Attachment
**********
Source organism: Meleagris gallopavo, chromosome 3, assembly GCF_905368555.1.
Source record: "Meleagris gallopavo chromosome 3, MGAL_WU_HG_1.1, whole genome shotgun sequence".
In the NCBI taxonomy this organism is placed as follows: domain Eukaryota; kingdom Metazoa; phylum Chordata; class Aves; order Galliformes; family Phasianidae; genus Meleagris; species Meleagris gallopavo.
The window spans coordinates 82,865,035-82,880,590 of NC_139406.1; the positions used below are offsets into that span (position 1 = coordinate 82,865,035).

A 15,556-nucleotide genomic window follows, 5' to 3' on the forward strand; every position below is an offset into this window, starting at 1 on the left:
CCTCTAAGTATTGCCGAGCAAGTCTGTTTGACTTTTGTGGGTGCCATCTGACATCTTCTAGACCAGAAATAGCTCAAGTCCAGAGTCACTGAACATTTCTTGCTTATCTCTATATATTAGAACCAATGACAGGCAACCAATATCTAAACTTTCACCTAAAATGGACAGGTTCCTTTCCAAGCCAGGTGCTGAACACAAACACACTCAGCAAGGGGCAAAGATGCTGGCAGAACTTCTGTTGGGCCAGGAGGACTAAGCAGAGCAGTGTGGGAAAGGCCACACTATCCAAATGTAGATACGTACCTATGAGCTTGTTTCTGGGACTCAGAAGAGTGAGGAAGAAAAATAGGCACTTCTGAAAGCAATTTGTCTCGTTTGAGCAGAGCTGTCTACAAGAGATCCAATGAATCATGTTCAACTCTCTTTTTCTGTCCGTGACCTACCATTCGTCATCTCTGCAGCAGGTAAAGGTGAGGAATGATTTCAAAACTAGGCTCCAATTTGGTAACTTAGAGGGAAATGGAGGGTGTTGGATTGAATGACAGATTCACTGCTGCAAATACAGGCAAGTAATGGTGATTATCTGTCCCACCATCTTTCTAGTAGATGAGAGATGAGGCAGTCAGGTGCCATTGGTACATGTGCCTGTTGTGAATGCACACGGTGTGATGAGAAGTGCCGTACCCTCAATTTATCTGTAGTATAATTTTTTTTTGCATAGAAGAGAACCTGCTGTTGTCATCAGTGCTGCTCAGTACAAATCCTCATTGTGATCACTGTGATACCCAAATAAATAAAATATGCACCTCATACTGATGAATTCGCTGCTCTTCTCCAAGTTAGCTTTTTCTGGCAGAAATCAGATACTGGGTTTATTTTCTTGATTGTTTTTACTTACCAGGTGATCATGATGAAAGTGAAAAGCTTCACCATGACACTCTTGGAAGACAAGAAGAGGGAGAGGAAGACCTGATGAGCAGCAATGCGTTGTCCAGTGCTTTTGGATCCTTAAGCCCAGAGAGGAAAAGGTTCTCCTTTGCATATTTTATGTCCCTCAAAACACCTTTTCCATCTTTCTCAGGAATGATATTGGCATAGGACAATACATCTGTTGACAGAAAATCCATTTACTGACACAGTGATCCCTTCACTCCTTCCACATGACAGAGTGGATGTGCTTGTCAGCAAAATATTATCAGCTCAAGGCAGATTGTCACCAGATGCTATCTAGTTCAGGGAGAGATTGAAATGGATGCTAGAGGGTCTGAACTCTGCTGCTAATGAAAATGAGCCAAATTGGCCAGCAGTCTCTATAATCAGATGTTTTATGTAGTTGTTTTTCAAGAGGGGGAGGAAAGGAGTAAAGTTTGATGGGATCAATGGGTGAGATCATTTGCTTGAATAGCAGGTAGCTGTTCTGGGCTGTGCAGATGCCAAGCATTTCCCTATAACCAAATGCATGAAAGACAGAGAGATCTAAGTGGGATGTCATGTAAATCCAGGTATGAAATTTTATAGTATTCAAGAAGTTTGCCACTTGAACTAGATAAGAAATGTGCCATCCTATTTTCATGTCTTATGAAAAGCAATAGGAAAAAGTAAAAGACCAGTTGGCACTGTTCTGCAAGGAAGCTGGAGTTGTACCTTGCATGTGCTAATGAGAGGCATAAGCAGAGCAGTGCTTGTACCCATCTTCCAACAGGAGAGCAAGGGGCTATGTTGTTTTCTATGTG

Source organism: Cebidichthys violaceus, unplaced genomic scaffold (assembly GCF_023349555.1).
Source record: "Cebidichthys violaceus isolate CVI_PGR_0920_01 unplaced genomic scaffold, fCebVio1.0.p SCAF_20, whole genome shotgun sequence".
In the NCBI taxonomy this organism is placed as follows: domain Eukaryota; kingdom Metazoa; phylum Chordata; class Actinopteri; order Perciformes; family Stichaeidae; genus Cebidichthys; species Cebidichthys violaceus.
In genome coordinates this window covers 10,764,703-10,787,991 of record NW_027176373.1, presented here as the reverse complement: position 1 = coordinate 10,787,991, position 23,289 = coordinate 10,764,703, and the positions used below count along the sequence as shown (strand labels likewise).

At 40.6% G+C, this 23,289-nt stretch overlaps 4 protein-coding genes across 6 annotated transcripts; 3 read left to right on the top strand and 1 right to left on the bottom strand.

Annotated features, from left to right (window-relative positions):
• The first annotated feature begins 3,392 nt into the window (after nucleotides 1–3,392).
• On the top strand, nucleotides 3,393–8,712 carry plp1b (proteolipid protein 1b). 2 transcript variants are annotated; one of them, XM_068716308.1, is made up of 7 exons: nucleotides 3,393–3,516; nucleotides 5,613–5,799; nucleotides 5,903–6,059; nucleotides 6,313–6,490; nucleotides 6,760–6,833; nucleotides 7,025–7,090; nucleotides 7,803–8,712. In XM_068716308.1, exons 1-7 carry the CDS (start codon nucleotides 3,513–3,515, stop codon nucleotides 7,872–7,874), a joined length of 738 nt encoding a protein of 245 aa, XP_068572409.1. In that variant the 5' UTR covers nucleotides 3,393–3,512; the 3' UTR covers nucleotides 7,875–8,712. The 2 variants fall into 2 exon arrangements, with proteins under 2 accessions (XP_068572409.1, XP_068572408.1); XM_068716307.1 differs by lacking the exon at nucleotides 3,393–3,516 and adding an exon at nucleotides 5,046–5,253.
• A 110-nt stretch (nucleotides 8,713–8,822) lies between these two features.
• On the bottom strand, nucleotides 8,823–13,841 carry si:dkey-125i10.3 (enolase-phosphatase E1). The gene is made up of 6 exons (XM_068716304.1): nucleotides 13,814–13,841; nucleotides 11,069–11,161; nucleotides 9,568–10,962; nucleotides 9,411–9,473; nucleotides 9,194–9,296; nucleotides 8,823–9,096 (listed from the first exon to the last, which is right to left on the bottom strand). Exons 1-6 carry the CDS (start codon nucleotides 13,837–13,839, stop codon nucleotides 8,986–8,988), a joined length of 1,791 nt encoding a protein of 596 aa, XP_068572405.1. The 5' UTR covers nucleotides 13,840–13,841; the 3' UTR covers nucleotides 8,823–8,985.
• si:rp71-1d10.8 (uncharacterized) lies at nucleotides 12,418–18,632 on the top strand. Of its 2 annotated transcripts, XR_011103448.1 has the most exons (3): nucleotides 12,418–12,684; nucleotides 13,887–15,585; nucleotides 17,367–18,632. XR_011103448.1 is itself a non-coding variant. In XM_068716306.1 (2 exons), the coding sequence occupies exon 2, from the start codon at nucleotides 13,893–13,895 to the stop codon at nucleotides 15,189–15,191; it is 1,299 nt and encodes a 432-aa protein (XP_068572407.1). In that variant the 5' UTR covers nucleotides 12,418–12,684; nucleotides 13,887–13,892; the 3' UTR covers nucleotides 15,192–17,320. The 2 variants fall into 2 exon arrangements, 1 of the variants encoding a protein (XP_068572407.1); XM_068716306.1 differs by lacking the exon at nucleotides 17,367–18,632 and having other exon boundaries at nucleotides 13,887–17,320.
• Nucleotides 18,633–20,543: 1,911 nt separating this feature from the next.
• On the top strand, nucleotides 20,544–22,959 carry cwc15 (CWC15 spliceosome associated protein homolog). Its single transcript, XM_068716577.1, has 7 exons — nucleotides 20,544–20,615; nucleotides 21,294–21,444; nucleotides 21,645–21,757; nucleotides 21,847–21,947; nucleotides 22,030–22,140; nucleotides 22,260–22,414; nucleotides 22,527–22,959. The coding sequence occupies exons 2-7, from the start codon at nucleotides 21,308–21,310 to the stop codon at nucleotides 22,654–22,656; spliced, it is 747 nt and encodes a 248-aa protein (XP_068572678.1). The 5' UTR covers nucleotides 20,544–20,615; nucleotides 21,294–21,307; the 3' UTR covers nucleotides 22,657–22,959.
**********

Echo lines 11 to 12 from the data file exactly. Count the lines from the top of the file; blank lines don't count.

At 40.6% G+C, this 23,289-nt stretch overlaps 4 protein-coding genes across 6 annotated transcripts; 3 read left to right on the top strand and 1 right to left on the bottom strand.

Annotated features, from left to right (window-relative positions):